My Credit Cards are Maxed Out, Now What?
If you’ve reached (or surpassed) your credit limit, here are 5 tips to quickly get your credit cards under control!
Everyone wants to sign you up for a credit card: whether it’s a retail card at checkout, a marketing promotion at your bank, or rando junk mail “Pre-Approved” notifications, it seems like the world is constantly trying to get us to open (and use) new lines of credit.
A new credit card means more cool stuff and living better, right? Well, signing up for a new card may seem like a great idea at the time, but it’s more than easy to get sucked into bad spending habits and spotty record keeping. This results in over-spending, late fees and higher interest rates.
If this has happened to you, don’t panic! Check out these 5 tips to better manage your credit cards below. And then check out OppLoans for other financial solutions.
1. Cut Back on Spending
The truth is, you probably never needed that cool old Michael Jackson “Thriller” album on vinyl. You don’t even have a record player! With credit cards in hand, impulse buying for nonessentials (no matter how rad) feels easy. But credit cards — especially retail cards — are engineered to get us to purchase things we really don’t need.
For every purchase you consider, ask yourself, is this a need or a want? Groceries for yourself and your family? That’s a need. Dinner and drinks with friends on a Saturday night? That’s probably a want. Once you start seeing your purchases through that lens, it can be easier to decide which buys to forego. (Besides, “Thriller” is a classic, you’ll always be able to find it on vinyl, just wait until you can really afford it.)
2. Plan a Budget
Okay, needs and wants, got it. Now what? Once you have control of your daily spending habits, it’s time to start planning ahead. The first step here is the most important. Start by totaling your expected income for the month, that’s Column A. Then in Column B, list all your basic expenses like rent, food, utility bills, car payments, etc. That’s your outgoing money for the month. No matter what happens this month, you know you’ve got to pay that.
Subtract Column B from Column A, and the money leftover is what you have to spend for the month.
Now that you know what you’ve got left over, how much of that can you save? Building your savings, no matter how small the amount, will have a huge psychological impact. You’ll just feel better knowing there’s a buffer between you and the bottom of your bank account.
It’s not easy to save money when your income is low and your bills are high. That’s why it’s critical that you keep a close eye on your budget and a closer eye on your spending. All those wants you’re foregoing from Step 1? The money you would have spent on those can be used to pay down debt and build your savings. Start with a small, achievable goal: Build a savings of $500. Then next month, try to grow that by 25 or even 50%. Each success will motivate you to save even more. Learn more about saving in How to Avoid a Payday Loan: Savings Strategies.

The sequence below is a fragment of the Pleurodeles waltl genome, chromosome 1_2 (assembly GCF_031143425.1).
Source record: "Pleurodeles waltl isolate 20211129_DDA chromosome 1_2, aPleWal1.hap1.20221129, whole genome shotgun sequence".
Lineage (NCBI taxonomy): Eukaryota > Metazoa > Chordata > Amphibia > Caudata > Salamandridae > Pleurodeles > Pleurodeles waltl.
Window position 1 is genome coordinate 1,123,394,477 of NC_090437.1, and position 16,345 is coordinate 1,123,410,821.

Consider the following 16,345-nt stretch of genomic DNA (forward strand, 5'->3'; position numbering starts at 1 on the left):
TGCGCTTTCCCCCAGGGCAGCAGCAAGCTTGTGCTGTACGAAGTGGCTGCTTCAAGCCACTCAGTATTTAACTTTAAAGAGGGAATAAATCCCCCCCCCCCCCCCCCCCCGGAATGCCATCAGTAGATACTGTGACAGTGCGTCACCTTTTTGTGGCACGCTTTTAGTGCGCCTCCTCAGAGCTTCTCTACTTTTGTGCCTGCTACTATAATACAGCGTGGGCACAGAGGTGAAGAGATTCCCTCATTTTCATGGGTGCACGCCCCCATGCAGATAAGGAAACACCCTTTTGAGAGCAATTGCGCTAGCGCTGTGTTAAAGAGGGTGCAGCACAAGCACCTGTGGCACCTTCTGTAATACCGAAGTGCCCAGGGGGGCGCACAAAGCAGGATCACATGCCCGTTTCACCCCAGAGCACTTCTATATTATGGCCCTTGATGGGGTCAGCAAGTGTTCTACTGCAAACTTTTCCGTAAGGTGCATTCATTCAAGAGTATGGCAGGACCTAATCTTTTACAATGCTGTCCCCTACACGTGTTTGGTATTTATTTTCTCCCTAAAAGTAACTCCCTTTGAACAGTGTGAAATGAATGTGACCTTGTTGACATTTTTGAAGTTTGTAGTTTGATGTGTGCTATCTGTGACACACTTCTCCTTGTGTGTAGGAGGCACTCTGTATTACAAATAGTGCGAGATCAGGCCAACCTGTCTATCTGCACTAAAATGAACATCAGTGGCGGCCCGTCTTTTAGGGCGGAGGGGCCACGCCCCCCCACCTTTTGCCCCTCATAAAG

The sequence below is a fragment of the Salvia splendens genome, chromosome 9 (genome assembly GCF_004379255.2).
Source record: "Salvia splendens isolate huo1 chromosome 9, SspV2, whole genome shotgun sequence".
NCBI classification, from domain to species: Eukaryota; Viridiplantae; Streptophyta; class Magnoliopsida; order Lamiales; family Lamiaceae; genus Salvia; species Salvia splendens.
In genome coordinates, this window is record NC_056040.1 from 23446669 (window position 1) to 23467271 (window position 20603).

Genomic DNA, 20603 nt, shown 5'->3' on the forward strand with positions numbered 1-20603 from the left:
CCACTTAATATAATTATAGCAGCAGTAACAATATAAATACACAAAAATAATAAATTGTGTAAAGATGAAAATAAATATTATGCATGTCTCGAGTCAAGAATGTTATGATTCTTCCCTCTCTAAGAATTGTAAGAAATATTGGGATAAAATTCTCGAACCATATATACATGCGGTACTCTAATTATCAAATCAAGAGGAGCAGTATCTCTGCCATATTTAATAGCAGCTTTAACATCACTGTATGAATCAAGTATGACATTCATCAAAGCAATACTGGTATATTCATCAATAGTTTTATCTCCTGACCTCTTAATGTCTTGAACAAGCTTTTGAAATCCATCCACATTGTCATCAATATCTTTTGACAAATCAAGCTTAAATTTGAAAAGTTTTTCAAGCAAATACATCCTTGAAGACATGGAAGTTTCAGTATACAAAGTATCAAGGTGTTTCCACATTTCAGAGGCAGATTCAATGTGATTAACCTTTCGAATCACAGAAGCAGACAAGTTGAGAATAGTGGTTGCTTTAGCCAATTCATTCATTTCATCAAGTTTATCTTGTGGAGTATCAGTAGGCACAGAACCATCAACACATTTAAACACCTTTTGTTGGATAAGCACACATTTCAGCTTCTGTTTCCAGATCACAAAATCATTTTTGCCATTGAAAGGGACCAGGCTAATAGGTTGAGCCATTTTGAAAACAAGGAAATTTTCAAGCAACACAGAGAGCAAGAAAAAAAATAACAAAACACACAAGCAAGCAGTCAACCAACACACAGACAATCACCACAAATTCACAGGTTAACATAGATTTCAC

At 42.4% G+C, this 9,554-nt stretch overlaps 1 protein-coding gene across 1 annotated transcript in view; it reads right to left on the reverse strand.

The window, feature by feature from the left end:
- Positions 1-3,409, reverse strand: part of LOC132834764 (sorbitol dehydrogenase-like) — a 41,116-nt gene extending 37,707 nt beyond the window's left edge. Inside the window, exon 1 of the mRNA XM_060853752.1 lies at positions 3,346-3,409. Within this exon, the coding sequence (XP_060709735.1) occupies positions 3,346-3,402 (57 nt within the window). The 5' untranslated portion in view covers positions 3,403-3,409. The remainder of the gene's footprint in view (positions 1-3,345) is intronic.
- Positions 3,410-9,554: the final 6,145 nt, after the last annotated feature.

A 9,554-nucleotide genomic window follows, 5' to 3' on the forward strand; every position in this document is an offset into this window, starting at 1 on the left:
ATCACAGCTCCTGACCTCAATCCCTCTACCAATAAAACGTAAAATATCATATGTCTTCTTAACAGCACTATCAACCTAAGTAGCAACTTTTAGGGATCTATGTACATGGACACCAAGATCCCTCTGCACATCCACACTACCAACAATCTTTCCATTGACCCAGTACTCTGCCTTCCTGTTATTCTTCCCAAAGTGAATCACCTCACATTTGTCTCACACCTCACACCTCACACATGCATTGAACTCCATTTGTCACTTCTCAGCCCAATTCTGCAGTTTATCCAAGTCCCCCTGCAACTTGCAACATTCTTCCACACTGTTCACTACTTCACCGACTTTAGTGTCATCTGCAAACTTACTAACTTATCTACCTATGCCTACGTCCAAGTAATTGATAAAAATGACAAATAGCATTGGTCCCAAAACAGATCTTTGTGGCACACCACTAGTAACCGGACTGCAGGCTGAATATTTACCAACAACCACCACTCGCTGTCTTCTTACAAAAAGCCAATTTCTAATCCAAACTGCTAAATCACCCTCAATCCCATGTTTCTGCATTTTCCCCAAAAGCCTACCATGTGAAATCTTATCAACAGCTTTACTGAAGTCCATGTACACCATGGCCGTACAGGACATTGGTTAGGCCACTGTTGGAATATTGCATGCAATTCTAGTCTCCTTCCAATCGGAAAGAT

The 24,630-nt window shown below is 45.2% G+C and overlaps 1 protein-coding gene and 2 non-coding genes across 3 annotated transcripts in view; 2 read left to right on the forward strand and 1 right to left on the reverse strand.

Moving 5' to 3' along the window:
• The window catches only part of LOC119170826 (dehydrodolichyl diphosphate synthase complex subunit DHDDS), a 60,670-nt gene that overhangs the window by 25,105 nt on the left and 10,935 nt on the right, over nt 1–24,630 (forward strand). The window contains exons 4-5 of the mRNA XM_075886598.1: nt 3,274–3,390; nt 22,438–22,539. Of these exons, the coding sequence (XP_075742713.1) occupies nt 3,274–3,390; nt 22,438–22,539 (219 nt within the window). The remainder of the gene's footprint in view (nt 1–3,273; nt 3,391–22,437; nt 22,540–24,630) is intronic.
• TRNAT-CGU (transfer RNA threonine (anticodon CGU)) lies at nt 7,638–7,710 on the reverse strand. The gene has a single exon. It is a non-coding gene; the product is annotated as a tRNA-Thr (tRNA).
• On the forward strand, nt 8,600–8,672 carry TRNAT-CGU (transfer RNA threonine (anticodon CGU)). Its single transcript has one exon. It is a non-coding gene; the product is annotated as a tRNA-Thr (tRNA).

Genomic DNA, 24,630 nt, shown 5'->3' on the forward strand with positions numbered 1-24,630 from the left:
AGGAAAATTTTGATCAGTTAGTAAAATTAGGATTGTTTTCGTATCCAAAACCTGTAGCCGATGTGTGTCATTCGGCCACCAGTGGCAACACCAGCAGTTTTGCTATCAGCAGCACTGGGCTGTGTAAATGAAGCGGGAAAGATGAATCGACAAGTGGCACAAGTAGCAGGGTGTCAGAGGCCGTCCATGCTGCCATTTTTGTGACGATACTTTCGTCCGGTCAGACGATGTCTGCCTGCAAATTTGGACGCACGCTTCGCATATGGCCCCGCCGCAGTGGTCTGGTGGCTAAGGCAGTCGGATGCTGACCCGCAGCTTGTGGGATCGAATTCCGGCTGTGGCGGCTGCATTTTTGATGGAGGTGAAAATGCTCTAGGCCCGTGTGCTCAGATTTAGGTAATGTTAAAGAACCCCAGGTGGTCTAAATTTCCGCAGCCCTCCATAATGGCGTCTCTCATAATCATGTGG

4. Negotiate Lower Interest Rates
This might be surprising but you actually can lower your interest rates on your credit cards. All it takes is a willingness to be annoying persistent.
Call up your credit card’s customer service number. Once you have a representative on the line, explain that you want to lower the interest rate on your card. If you have a history of on-time payments, that could help your cause. If they won’t lower your rate, be persistent and call back weekly. If it does work, keep going! Call back monthly and ask them to lower it further.
You can also always open up a new card with a low 0% introductory APR and transfer your credit card balance to the new card.
5. Credit Counseling
You’ve reduced your spending to bare-bones, you’ve built (and stuck to) a budget, you’re saving money and you’ve even lowered your interest rates…but you still could use some help.
Consider talking to a credit counselor. Credit counselors are financial professionals who educate and advocate for their customers by helping them pay down debt and better manage their financial lives. These services are available online, over the phone and in person—often at no charge.
A credit counselor starts by collecting your financial information like debts, income, loan and bank information, and then will work with you to create an action plan that can include debt management, consolidation and settlement.
Credit Cards can be a great tool. But they only work when used correctly. If you’re in a tough financial situation and just need money now, a personal installment loan from OppLoans could be your solution. OppLoans is NOT a payday lender; our loans are structured to get you out of debt and rebuild your credit. Click below to apply for an OppLoan today.
The information contained herein is provided for free and is to be used for educational and informational purposes only. We are not a credit repair organization as defined under federal or state law and we do not provide "credit repair" services or advice or assistance regarding "rebuilding" or "improving" your credit. Articles provided in connection with this blog are general in nature, provided for informational purposes only and are not a substitute for individualized professional advice. We make no representation that we will improve or attempt to improve your credit record, history, or rating through the use of the resources provided through the OppLoans blog.